I cannot again appear before the public in so unseemly a character as that of a writer of romances, without regretting the necessity that compels me to it. Did my profession furnish me with the means of subsistence, I should hold myself culpable indeed in having recourse to any other, but - am I allowed the choice?
Thus ends the preface to Melmoth the Wanderer, the novel Charles Maturin produced in 1820 to generate income. From the novel's beginning Maturin makes his financial motives clear: he writes because he lacks a "means of subsistence," and he implies that if his first profession (the clergy) provided sufficient remuneration, he would not write romance at all. Apparently Maturin resents having to write for money. He emphasizes his economic powerlessness, suggesting that he has no choice but to compromise his clerical reputation by taking up a pen.
Maturin was not always as unwilling to write as these prefatory remarks suggest; on the contrary, he eagerly undertook literary work early in life, and enjoyed the minor successes he achieved writing for the stage. But by the time he wrote Melmoth the Wanderer, Maturin had a taste of failure. He knew that audiences were often difficult to please, and that readers and critics did not always take kindly to clergymen who wrote fiction. Disenchanted with romance-writing but needing the money popular fiction could generate, Maturin in Melmoth's preface implies that he writes under duress, a suggestion that sheds light on some of the novel's many eccentricities.
Critics of the work often discuss its unsettling effect: David Morse, for example, comments on the novel's truncated ending, likening the novel to "a spinning globe suddenly arrested by the malignant author" (85). If the author seems set upon frustrating readers, as Morse implies, he also devotes considerable energy, both in the preface and in portraits of storytellers embedded in the tale, to delineating the reasons for his apparent "malignance." Characters such as Biddy Brannigan and the unnamed narrator of the Walberg story share the fate upon which Maturin reflects in the preface: they risk social respectability in order to put bread on the table. As we shall see, Biddy Brannigan and the Walberg narrator simultaneously perform for and resist their audience, conscious of their economic dependence upon the audience and determined to exert power (if only through narrative) over those who, once the story is concluded, scorn the hired storyteller. This simultaneous need to perform and urge to resist also underlies Maturin's preface and shapes the subsequent narrative. Maturin's "malignance" may thus be attributed to his ambivalence about authorship, ambivalence born of his desire for both money and social respectability, and of his knowledge that audiences of his day were not likely to bestow both upon clergymen who wrote Gothic romance.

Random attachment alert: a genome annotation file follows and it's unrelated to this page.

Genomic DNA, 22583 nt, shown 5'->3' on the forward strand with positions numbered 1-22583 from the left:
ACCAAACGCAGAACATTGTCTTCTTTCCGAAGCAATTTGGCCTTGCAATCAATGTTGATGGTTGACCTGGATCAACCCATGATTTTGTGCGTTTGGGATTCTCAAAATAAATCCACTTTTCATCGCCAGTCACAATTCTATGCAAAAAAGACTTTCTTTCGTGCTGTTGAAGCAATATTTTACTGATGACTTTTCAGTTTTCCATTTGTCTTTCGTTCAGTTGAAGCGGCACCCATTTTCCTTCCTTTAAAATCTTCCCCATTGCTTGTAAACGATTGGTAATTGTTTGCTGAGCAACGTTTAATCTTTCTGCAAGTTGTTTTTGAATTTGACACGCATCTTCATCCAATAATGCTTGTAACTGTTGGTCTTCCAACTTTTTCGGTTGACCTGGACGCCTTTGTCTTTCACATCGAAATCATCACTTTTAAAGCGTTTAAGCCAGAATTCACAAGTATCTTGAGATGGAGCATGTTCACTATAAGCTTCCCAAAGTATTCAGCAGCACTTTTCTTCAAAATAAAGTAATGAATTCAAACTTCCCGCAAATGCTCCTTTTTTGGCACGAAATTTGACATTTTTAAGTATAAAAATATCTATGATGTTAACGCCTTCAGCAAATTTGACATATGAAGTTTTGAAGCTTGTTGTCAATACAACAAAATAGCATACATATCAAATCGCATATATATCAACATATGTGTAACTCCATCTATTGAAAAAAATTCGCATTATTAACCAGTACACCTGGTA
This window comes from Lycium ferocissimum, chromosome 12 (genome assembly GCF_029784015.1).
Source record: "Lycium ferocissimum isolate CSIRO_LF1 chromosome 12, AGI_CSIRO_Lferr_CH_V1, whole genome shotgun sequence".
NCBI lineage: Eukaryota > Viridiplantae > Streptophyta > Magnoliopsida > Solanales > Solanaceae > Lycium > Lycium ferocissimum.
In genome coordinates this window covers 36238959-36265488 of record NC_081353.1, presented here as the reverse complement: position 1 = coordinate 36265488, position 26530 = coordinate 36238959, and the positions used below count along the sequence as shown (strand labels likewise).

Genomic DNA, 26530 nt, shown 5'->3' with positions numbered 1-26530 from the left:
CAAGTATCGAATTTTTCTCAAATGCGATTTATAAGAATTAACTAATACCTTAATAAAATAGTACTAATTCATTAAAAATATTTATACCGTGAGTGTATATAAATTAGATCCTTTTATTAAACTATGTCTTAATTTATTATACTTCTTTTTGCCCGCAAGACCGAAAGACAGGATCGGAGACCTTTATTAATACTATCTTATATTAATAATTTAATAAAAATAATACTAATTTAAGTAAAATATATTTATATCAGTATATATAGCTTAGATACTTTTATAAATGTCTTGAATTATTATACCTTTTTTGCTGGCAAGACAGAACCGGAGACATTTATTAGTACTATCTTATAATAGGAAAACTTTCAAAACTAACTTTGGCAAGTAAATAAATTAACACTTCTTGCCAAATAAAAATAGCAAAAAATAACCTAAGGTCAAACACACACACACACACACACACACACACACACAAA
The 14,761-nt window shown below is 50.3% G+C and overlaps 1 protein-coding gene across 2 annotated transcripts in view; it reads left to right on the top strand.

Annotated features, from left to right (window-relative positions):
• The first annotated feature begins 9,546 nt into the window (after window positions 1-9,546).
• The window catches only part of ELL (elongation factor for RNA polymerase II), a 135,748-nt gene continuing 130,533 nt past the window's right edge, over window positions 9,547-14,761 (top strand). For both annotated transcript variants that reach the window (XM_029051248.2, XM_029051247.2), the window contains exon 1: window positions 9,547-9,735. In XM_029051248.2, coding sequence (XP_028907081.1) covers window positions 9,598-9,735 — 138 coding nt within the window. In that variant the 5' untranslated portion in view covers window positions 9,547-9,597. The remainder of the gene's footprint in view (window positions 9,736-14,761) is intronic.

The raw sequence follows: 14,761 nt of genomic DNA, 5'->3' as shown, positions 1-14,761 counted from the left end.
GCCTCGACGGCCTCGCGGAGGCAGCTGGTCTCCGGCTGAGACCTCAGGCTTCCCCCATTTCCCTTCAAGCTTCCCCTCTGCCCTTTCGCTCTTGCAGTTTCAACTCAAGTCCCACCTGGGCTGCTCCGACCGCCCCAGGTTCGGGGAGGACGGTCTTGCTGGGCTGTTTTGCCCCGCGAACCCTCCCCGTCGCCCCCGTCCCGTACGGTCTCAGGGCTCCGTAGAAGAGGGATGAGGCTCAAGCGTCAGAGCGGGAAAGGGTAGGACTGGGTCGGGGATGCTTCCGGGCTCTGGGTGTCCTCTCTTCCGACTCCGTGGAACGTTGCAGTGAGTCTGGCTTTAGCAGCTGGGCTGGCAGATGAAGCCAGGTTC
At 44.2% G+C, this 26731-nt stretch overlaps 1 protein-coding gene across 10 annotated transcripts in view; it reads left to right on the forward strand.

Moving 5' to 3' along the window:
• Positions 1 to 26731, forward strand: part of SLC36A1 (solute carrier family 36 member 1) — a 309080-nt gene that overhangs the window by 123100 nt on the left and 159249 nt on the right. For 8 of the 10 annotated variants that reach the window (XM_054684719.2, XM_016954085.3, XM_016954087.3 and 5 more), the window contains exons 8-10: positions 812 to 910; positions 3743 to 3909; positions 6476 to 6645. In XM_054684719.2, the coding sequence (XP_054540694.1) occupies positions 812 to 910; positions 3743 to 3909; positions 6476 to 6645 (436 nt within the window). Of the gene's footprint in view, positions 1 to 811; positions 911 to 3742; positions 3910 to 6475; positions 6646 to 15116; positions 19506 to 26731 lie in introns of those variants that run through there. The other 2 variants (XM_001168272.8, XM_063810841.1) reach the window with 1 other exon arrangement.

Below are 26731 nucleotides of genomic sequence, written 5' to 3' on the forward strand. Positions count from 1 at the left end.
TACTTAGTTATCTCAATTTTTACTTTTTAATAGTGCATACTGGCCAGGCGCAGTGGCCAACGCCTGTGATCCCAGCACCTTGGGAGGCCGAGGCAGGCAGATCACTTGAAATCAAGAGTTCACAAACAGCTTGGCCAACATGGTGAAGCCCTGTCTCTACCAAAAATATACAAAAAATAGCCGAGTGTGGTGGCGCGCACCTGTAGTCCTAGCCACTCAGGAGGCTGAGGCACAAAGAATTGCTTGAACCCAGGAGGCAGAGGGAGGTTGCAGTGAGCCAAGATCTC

As Melmoth's preface suggests, Maturin's attitude towards authorship was integrally tied to his economic need. Few of Maturin's letters survive,(1) but those that do (chiefly from the collections of Maturin's correspondents) indicate that he often complained about his financial state. On June 22, 1816, he wrote John Murray, "I am in a horrid dejection; every shilling that I draw from England goes to pay the debts of [a] scoundrel to whom I don't owe a farthing, and from whom I shall never receive one" (Scholten 27). Biographer Dale Kramer notes that Maturin's letters to the publisher Constable were on the whole "self-pitying, pleading, embarrassingly servile and desperate." Kramer concludes, "Indeed, there is scarcely a letter by Maturin that does not contain a lament about his lot" (12). Even to his most famous correspondent, Sir Walter Scott, Maturin complained about his financial state, writing "that he would do literally anything not demeaning to a gentleman in order to support his family" (Kramer 13). Apparently Scott responded to the desperate tone of Maturin's letter by sending him the "timely succor" (as Maturin termed it) of [pounds]50 (Scholten 30). …